India is a land of festivals. Many festivals are celebrated here with great grandeur. Every festival has a historical, religious or mythological significance behind it. Deepavali is one of the most popular festivals of India and is being celebrated for the past thousands of years. The name of the festival is obtained from the row (avali) of clay lamps (or deepa) that Indians light outside their homes to symbolize the inner light that protects us from spiritual darkness.

Let us go back to the Ramayana, several thousands of years ago, when Ayodhya became almost like a ghost city on Lord Rama’s exile, due to Kaikeyi’s plotting. All the people were thrust into sorrow and distress for fourteen unbearably long years. When Lord Rama finally returned to Ayodhya, they spontaneously celebrated this joyful reunion with the divine and welcomed Lord Rama back to their city, illuminating their homes.

Lord Rama’s homecoming is a historical reality; this event also has immense significance in our lives. Lord Rama was the King of Ayodhya. We can compare Ayodhya to our heart and Lord Rama to its Lord, the ultimate object of love and devotion for all of us. Due to our narrow-minded and mistaken beliefs, we too have banished the Lord from our heart. Just as Ayodhya became a ghost town when Lord Rama departed, our heart has become polluted with negative thoughts like anger, hatred, violence, lust, envy, wickedness, fear, greed, prejudice, depression, fear, oppression, anxiety, boredom, loneliness and stress. Our lives too are without a purpose.

However, the significant difference between us and the people of Ayodhya is that they knew without a doubt that their grief was due to separation from the Lord. But we are generally and often slow to identify the root cause of our unhappiness. We pursue materialistic goals – possessions, status, power, prestige, fame and position. But these illusions offer only momentary enjoyment and do not provide eternal fulfillment. Hence, with all the comforts in our lives, our lives are still frustrating and disappointing.

Darkness symbolizes ignorance and light represents knowledge. Lighting a lamp symbolizes the destruction (through knowledge) of all these negative thoughts. The light from the earthen lamps (diyas) should also light our hearts with divine love, brotherhood and friendship.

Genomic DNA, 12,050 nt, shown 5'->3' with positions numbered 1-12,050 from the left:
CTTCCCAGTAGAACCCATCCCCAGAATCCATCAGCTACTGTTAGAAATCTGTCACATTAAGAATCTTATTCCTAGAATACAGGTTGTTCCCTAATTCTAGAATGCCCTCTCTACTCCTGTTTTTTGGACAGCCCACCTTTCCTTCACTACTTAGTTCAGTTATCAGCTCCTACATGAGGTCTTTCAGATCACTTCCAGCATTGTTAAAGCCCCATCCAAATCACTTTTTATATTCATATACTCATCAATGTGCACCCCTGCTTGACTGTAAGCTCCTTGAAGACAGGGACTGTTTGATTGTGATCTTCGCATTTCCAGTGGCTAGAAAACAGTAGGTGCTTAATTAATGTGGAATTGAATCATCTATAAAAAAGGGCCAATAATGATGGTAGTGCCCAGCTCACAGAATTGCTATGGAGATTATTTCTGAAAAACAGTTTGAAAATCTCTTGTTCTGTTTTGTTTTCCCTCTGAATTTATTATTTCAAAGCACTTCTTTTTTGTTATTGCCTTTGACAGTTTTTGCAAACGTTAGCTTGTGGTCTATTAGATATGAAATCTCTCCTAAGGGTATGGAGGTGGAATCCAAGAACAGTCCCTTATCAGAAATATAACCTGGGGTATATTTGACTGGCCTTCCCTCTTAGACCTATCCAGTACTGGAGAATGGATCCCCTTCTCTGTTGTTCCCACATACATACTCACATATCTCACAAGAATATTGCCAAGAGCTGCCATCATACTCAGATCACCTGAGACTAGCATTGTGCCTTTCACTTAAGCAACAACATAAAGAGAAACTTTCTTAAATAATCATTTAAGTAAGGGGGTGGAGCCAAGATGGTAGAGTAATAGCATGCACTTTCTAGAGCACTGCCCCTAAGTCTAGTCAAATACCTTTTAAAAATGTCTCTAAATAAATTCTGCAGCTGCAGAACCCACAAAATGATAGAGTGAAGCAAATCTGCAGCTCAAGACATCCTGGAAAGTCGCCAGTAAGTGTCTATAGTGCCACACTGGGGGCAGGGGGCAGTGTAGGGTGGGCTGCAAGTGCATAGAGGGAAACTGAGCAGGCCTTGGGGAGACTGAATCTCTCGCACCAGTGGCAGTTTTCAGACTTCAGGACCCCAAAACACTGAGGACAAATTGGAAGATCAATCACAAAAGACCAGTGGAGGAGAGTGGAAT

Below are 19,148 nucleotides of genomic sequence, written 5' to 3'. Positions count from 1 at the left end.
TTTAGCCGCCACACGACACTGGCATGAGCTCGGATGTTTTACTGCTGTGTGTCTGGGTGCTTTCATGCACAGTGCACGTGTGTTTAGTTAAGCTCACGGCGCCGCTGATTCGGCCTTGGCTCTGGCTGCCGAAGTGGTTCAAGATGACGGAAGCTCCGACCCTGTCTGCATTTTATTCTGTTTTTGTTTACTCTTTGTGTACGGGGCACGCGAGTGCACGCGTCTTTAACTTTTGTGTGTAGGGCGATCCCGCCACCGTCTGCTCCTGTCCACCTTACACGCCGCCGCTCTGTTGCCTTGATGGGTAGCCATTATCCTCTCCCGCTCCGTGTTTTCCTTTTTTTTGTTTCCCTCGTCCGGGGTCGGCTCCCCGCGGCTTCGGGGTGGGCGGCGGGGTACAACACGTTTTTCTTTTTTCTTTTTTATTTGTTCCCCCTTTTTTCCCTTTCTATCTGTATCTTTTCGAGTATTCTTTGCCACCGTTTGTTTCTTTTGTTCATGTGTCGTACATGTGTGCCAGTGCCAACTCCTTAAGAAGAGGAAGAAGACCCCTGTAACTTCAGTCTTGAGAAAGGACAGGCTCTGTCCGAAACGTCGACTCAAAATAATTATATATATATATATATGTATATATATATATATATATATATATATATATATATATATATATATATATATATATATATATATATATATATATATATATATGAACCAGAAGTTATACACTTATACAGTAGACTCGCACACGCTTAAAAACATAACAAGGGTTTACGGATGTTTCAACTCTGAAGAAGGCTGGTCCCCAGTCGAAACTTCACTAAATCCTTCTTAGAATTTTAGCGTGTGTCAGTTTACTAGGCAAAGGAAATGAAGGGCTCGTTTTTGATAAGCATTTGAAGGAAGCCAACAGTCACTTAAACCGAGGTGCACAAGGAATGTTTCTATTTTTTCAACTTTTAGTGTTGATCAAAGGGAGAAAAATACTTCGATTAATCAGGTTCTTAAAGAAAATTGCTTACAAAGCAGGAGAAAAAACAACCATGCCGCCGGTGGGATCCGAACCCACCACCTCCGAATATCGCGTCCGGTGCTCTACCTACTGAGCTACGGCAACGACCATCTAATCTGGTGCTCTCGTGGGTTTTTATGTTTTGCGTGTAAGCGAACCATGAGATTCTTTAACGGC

The flame of a lamp has two attributes. One is to expel darkness. The other is a continuous upward movement. Even when a lamp is kept in a pit, the flame moves upwards. The sages have therefore respected the lamp of wisdom as the flame that leads people to higher levels. Hence, while lighting the external lamps (diyas), people should make every effort to light the lamps within them. Further, we light numerous lamps with one candle. The light, with which other lamps are lit, is a Symbol of the Divine. The other lamps obtain their light from the One Supreme Light.

In the evening, many people pray in their homes. They worship Ganesha, the God of Wisdom, the remover of all obstacles and Lakshmi, the Goddess of Prosperity and Good Fortune. Some believe that Lakshmi roams around the Earth looking for clean and spotless homes where she will be welcomed. People clean their homes and open their doors and windows, and lights are left burning all night, so that Lakshmi may feel welcome and enter.

Deepavali signifies the triumph of good over evil:

· In North India, they celebrate the story of King Rama’s return to Ayodhya (after he defeated Ravana), by lighting rows of clay lamps.

· South India celebrates it as the day that Lord Krishna defeated the demon Narakasura.

· In Western India the festival represents the day that Lord Vishnu, the Preserver (one of the main Gods of the Hindu Trinity) sent the demon King Bali to rule the lower world.

· In West Bengal and some other areas in North India, during Deepavali, Goddess Kali is worshipped. Just as the lights drive away the darkness, Goddess Kali drives away the evil forces in our world.

Deepavali is an official holiday in India, Nepal, Sri Lanka, Myanmar, Singapore, Malaysia, Mauritius, Trinidad & Tobago, Guyana, Suriname and Fiji.

Anup Y. Attavar 

Connecting Indians
B.E. Mech. (COEP, Pune);
P.G.D.I.T. – International Trade (IIFT, New Delhi)
Alumnus – Loyola High School, Pune (India)
Special Correspondent – Dwarka Parichay (Western India)